When September ends… Lycoris radiata

Lycrois radiata Credit: Yasunori Koide via Wikimedia

When September ends in Louisiana, it means that fall is almost here. It means that we are almost done with our oppressive heat. We can look forward to a reprieve from cutting grass. It means we’ve made it through the worst of hurricane season, but only the easiest part of our football schedule.* It means campaign signs and food made with roux. Tomorrow may be the autumnal equinox, but it will still be some time before it truly feels like autumn here. There is one botanical sign that Southerners recognize as a herald for the changing season- Lycoris radiata aka the Spider Lily aka the Hurricane Lily aka the Surprise Lily.

In late August and September these flashy red blooms seem to appear from nowhere. During a time when even the okra and field peas have past their prime and other southern garden plants are waning, stalks 12 – 18 inches tall appear with umbels (plant biology word of the day) of exotic red flowers. At this point, there is not another leaf in sight for this plant’s structure. These perennial bulbs do well in partly shady spots. They burst forth in bloom demanding attention, but then quickly fade into unremarkable green foliage the rest of the year. That’s their surprise; just when you have forgotten about them, they send you a vivid reminder.

Red Spider lilies Credit: Blue Lotus via Wikimedia

Spider lilies are not native to the United States, but imported from Japan in the 1800s. They have naturalized themselves in the southern landscape and can be grown without much effort in USDA hardiness zones 6 – 10. These flowers have been tamed enough to do well in flower beds for a showy albeit brief appearance. Their inherent fragility has not been bred away to make them suitable for the cut flower trade. The genetics of these plants make this a daunting task since the common forms are naturally triploid (three sets of parental chromosomes) and thus sterile.

Their stubborn genetic form may not offer much variety, but they can be propagated by dividing the bulbs. Lycoris radiata bulbs can be purchased (see some of the links below) or more often traded among gardeners and neighbors. A good time for dividing the bulbs is just after they flower, but you may want to go ahead and mark their place while they are blooming so you can find them. And don’t worry about deer or other herbivores eating these beauties from your flower beds- they’re poisonous. Just make sure to keep your small children and pets from chewing on the stalks or bulbs as well.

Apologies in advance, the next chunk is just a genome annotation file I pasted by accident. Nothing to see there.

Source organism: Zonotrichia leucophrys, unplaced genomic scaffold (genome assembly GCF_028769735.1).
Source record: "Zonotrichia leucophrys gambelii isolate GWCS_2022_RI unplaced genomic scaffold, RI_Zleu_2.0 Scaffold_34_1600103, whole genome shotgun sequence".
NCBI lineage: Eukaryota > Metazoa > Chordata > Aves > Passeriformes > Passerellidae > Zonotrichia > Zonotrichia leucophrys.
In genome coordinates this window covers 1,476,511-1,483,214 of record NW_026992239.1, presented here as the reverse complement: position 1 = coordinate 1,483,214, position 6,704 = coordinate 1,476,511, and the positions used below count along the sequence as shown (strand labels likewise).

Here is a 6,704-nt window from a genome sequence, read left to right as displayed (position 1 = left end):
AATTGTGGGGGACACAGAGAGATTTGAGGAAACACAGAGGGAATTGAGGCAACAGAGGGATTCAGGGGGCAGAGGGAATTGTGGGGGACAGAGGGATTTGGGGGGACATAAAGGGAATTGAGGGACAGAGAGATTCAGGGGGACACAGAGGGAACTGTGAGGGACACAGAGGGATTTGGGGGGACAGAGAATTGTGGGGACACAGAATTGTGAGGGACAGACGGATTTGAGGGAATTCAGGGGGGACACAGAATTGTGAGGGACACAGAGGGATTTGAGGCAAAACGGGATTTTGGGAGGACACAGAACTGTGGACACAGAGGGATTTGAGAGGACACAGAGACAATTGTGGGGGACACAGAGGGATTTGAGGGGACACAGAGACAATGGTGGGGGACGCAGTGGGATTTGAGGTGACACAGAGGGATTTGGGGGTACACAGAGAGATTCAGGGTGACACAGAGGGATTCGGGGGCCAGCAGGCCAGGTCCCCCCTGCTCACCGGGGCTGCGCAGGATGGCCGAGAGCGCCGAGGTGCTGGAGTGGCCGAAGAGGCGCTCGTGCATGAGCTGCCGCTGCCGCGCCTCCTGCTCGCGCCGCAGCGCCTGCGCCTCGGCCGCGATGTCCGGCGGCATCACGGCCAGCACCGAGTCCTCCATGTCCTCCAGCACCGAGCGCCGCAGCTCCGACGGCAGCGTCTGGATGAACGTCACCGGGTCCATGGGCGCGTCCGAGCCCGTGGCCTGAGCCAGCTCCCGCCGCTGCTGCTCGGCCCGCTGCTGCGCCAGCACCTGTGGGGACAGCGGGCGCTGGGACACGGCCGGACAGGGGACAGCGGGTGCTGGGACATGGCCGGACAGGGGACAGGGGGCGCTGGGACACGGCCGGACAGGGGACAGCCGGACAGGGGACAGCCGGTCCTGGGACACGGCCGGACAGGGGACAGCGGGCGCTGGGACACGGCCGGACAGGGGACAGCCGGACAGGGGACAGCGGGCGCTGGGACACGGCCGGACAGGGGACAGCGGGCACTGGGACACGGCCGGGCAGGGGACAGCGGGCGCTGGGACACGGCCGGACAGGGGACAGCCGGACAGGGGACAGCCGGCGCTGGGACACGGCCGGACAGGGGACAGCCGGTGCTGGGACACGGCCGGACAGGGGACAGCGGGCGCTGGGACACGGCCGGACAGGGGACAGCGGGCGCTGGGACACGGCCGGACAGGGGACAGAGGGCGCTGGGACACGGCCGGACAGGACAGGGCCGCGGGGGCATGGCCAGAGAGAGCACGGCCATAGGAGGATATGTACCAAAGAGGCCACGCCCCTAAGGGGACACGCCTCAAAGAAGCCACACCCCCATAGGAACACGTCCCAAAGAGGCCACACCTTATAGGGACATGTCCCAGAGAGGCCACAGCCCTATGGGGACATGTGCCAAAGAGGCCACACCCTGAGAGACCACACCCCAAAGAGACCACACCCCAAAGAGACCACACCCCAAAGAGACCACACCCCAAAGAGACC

Of course there are other reasons you may not ever want to use Spider lilies in a bouquet or give them as a gift. For thousands of years, Asian tradition has associated them with death and loss because they appear as the season changes from vivacious summer to declining autumn. They are frequently planted in cemeteries and offered as tributes to the dead. The Japanese name for the plant is ‘higan-bana,’ which can be translated to mean ‘the flower of this life and the next.’ As the month ends, I remember my own September loss with vibrant spider lilies, and I am sure she appreciates them just as much in the next life as she did in this one.

Louisiana Spider lilies Credit: Johnna Roose

Louisiana Spider lilies
Credit: Johnna Roose

“as my memory rests
but never forgets what I lost
wake me up when September ends”

–Green Day




*I have no comment on the football debacle that I witnessed at Tiger Stadium this past weekend.

References and Links:












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